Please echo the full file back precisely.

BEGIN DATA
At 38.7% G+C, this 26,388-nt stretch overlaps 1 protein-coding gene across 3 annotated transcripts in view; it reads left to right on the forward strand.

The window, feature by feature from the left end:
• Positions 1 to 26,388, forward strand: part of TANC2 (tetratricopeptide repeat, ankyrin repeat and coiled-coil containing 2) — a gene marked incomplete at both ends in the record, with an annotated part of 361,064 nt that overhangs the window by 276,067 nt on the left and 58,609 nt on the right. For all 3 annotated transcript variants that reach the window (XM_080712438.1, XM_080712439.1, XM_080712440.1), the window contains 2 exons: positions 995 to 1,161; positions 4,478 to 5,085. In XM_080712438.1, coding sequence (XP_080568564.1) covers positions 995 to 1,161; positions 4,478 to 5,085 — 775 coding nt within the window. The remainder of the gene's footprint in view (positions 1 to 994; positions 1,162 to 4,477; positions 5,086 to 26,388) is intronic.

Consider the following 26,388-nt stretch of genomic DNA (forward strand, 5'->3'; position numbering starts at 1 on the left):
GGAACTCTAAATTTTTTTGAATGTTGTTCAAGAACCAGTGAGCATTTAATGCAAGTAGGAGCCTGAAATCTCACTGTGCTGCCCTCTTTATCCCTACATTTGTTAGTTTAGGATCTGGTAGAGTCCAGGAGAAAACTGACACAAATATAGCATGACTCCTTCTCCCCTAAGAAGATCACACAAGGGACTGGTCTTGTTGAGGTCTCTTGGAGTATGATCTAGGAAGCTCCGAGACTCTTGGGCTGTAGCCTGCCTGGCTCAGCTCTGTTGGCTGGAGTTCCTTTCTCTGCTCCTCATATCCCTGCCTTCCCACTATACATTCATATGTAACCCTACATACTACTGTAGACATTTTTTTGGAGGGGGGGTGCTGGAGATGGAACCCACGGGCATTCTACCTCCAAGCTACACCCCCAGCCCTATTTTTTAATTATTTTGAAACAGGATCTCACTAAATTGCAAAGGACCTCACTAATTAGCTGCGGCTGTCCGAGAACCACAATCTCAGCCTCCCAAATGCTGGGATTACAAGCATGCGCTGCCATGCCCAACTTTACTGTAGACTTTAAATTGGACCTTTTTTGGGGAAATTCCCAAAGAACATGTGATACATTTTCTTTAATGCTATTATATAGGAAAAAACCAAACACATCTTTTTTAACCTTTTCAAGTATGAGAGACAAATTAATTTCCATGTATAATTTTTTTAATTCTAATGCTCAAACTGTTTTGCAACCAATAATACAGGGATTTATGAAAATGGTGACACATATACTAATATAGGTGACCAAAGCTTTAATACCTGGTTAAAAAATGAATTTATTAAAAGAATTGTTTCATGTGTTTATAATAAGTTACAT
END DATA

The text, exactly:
At 38.7% G+C, this 26,388-nt stretch overlaps 1 protein-coding gene across 3 annotated transcripts in view; it reads left to right on the forward strand.

The window, feature by feature from the left end:
• Positions 1 to 26,388, forward strand: part of TANC2 (tetratricopeptide repeat, ankyrin repeat and coiled-coil containing 2) — a gene marked incomplete at both ends in the record, with an annotated part of 361,064 nt that overhangs the window by 276,067 nt on the left and 58,609 nt on the right. For all 3 annotated transcript variants that reach the window (XM_080712438.1, XM_080712439.1, XM_080712440.1), the window contains 2 exons: positions 995 to 1,161; positions 4,478 to 5,085. In XM_080712438.1, coding sequence (XP_080568564.1) covers positions 995 to 1,161; positions 4,478 to 5,085 — 775 coding nt within the window. The remainder of the gene's footprint in view (positions 1 to 994; positions 1,162 to 4,477; positions 5,086 to 26,388) is intronic.

Consider the following 26,388-nt stretch of genomic DNA (forward strand, 5'->3'; position numbering starts at 1 on the left):
GGAACTCTAAATTTTTTTGAATGTTGTTCAAGAACCAGTGAGCATTTAATGCAAGTAGGAGCCTGAAATCTCACTGTGCTGCCCTCTTTATCCCTACATTTGTTAGTTTAGGATCTGGTAGAGTCCAGGAGAAAACTGACACAAATATAGCATGACTCCTTCTCCCCTAAGAAGATCACACAAGGGACTGGTCTTGTTGAGGTCTCTTGGAGTATGATCTAGGAAGCTCCGAGACTCTTGGGCTGTAGCCTGCCTGGCTCAGCTCTGTTGGCTGGAGTTCCTTTCTCTGCTCCTCATATCCCTGCCTTCCCACTATACATTCATATGTAACCCTACATACTACTGTAGACATTTTTTTGGAGGGGGGGTGCTGGAGATGGAACCCACGGGCATTCTACCTCCAAGCTACACCCCCAGCCCTATTTTTTAATTATTTTGAAACAGGATCTCACTAAATTGCAAAGGACCTCACTAATTAGCTGCGGCTGTCCGAGAACCACAATCTCAGCCTCCCAAATGCTGGGATTACAAGCATGCGCTGCCATGCCCAACTTTACTGTAGACTTTAAATTGGACCTTTTTTGGGGAAATTCCCAAAGAACATGTGATACATTTTCTTTAATGCTATTATATAGGAAAAAACCAAACACATCTTTTTTAACCTTTTCAAGTATGAGAGACAAATTAATTTCCATGTATAATTTTTTTAATTCTAATGCTCAAACTGTTTTGCAACCAATAATACAGGGATTTATGAAAATGGTGACACATATACTAATATAGGTGACCAAAGCTTTAATACCTGGTTAAAAAATGAATTTATTAAAAGAATTGTTTCATGTGTTTATAATAAGTTACAT